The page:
It takes time to scan the slit image horizontally for imaging the whole cell. For a 10 μm cell, for example, at least 10-times scan is needed, during which the living cell might move from its original position and pigments might be photodamaged due to long irradiation time of the white light. To overcome these disadvantages, we introduced a fiber bundled array to convert a 2-dimensional image to the 1-dimensional slit image as shown in Fig 1. A 50-μm core/55-μm clad/60-μm coating silica fibers are assembled to 16×16 (0.96×0.96 mm2) array on the input side and to 1×256 (0.06×15.36 mm2) array on the output (slit) side. On the side port of the microscope, the ×100 magnified image of the sample was focused on the 16×16 2D array (x × y), which is rearranged in order into the 1D array to fit the entrance slit of the spectrometer (MS3504i or SL100M, SOLAR TII). Thus, in principle, 256 spectra can be simultaneously obtained on the EM-CCD camera through the spectrometer for a single exposure time. In fact, however, the vertical CCD size was only 6.4 mm such that three-times (SL100M) or four-times (MS3504i, where the slit image is 1.5 times magnified on the CCD) measurement is needed by shifting the 1D-array on the slit vertically. Therefore the compression of the total exposure time was ca. one-third of that for the scanning slit method. This could be improved if a CCD with a longer vertical size and the imaging spectrometer with a longer vertical imaging area more than 16 mm. In this method, theoretical spatial resolution of optics is 0.61× 550 (nm)/0.85 ≈ 400 nm, so that the experimental resolution should be larger than 600 nm, the value limited by the fiber size of 60 μm. The resolution was experimentally estimated to be about 1.2 μm from the absorbance image of an eyespot [Appendix 1].

Evaluation of Cell Number density and Cell Diameter

In Sec. IV, we evaluate the absorbance of a cell suspension from that of single cells. For this procedure to be reliable, the cell number density nc and the chloroplast average diameter dave(= d) in the cell suspension need to be evaluated accurately. We initially used a commercially available hemacytometer to count cells and to measure the diameters of them by the eye, but we found there are significant fluctuations in both values owing to the insufficient sample quantity (an order of 1000 cells for nc and an order of 10 cells for d). Therefore we developed the original digital photo analysis program to count the number of the sampled cells and to evaluate the average diameter of them to increase the sample quantity (orders of 100000 and 1000 cells for nc and d, respectively). A 10 μL of the cell suspension was dropped on a slideglass with a micropipette to be spread out and covered with a cover slip of 18 mm×18 mm for observation with a microscope. Randomly sampled 599 images of 1.1 mm×0.8 mm area on 10 präparats were selected and the number of cells per area was counted by the program. The total count reached 211663 cells to obtain 353.36 cells as the average number per image. As a result, we obtained the average number density of cells in the suspension as nc = (1.67 ± 0.04) × 104/mm3. The standard deviation was significantly (by 10 times) larger than that expected for a Poisson distribution, . In order to assure 3% precision in the cell number density estimation, therefore, the counted number is needed to be more than 100000. The average diameter of cells (chloroplast) was evaluated from the average of randomly sampled 846 cells as dave = 7.42 ± 1.53 μm. The details of the experimental and analysis methods for these estimations are described in Supporting Information (S1 Text, S1S4 Figs).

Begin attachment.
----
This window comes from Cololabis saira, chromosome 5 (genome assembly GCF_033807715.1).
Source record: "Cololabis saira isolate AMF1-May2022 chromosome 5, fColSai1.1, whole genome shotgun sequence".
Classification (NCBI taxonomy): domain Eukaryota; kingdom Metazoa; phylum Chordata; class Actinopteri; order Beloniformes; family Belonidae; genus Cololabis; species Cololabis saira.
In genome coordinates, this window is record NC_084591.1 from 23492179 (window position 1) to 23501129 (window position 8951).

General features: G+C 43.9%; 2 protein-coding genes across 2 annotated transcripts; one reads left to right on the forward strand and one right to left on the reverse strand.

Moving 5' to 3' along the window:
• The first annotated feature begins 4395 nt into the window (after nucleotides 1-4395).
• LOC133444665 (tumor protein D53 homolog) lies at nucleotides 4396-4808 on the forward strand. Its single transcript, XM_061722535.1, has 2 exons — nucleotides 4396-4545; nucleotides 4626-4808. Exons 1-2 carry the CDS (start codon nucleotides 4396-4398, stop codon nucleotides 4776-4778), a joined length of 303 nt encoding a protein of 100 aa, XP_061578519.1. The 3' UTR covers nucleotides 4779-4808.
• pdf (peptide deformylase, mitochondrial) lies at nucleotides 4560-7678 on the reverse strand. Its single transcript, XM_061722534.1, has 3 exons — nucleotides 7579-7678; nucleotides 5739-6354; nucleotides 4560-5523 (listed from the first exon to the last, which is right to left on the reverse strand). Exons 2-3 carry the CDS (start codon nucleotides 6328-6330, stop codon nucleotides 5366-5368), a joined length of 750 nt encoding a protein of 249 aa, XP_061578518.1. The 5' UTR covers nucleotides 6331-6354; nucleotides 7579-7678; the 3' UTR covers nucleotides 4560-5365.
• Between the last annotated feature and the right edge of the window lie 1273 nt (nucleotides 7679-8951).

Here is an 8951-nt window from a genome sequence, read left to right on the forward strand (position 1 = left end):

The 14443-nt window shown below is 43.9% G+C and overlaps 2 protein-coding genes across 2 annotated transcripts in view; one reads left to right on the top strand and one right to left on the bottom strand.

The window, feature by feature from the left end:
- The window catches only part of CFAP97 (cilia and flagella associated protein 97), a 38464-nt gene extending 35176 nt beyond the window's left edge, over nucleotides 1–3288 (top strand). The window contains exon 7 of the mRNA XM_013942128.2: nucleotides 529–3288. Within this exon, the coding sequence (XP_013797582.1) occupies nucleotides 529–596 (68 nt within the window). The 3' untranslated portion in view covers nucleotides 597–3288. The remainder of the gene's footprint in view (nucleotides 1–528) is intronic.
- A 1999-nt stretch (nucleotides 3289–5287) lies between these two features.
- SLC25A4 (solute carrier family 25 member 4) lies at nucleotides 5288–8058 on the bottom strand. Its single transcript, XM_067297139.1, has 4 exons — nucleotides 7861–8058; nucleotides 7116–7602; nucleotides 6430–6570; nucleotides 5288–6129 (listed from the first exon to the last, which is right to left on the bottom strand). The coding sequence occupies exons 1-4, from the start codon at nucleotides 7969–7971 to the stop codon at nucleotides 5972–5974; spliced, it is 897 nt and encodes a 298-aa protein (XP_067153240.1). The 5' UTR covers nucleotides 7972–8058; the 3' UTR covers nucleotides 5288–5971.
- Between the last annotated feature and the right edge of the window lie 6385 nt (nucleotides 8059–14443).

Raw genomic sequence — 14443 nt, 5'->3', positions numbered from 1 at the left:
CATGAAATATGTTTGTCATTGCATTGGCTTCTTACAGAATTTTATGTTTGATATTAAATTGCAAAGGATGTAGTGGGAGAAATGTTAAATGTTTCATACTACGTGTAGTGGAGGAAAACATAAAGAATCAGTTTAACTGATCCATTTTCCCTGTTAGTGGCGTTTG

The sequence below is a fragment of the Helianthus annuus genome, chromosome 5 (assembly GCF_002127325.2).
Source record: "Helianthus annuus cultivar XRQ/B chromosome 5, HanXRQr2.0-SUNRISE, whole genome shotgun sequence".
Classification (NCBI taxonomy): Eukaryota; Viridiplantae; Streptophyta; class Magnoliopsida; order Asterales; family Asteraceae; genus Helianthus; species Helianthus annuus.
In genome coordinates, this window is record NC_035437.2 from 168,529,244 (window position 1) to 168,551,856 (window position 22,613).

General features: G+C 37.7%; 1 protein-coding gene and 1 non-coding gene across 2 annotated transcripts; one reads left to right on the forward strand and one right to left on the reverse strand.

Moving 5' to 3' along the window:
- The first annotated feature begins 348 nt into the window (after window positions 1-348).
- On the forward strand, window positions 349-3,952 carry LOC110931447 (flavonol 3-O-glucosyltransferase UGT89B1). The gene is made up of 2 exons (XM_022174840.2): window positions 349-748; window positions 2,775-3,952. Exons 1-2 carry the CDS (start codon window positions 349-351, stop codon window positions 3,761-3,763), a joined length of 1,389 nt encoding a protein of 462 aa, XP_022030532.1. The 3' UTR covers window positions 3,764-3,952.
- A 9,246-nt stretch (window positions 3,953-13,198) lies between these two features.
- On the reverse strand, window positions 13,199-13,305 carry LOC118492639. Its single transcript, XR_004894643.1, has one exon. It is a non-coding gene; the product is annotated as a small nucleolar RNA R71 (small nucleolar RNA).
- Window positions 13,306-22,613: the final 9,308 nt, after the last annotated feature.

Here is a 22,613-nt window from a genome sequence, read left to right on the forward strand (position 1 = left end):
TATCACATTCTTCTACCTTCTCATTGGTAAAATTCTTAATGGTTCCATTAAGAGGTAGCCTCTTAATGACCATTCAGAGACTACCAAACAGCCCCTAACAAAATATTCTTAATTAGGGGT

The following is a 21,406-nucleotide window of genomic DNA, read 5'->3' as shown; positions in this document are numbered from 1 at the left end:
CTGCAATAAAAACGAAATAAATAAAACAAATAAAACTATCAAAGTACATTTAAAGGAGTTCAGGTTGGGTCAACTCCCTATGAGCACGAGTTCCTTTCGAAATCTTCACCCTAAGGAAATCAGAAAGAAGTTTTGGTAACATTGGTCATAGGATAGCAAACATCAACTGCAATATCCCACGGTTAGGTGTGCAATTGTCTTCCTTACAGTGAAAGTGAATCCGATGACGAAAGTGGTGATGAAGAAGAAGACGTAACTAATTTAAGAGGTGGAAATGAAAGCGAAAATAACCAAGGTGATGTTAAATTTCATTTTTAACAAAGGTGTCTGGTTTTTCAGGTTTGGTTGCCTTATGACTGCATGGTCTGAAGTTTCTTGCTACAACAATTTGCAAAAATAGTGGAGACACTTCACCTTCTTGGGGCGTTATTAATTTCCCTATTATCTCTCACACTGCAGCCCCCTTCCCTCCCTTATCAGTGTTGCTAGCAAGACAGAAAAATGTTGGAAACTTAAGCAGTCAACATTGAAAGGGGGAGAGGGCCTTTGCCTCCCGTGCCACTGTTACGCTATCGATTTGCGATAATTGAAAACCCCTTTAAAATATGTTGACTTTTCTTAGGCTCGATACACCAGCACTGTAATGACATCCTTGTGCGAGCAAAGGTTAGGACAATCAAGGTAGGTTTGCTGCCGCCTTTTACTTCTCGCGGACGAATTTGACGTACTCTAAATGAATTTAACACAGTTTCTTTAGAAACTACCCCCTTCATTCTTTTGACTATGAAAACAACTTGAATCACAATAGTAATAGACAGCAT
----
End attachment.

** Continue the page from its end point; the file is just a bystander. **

Results and Discussion

A spatially resolved absorbance image of a single living cell is shown in Fig 2(a) at a selected wavelength, λ = 680 nm, of the absorbance peak of chlorophyll a (Chl a) Q-band. One can see that Chl a is nonuniformly distributed within the cell [15]. A similar 2-dimensional plot of the absorbance distribution at any wavelength from 375 nm to 825 nm was obtained. Figs 2(b) and 2(c) show the position dependent spectra of 0.10 μm × 0.6 μm area.

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Fig 2. A(x,y,λ) obtained by the 2D-1D conversion method.

(a) Absorbance image of a single living cell at λ = 680 nm: A(x, y, λ = 680 nm). (b) Absorbance spectra of the cell at y = 5.7 μm from x = 0 to x = 4.0 μm: A(x, y = 5.7 μm, λ), integrated over the area of Δx × Δy = 0.10 μm × 0.60 μm for each spectrum (0.10 μm × 0.60 μm does not indicate spatial resolution but a division unit). (c) Absorbance spectra of the cell at y = 5.7 μm from x = 4.0 to x = 8.0 μm: A(x, y = 5.7 μm, λ).

https://doi.org/10.1371/journal.pone.0128002.g002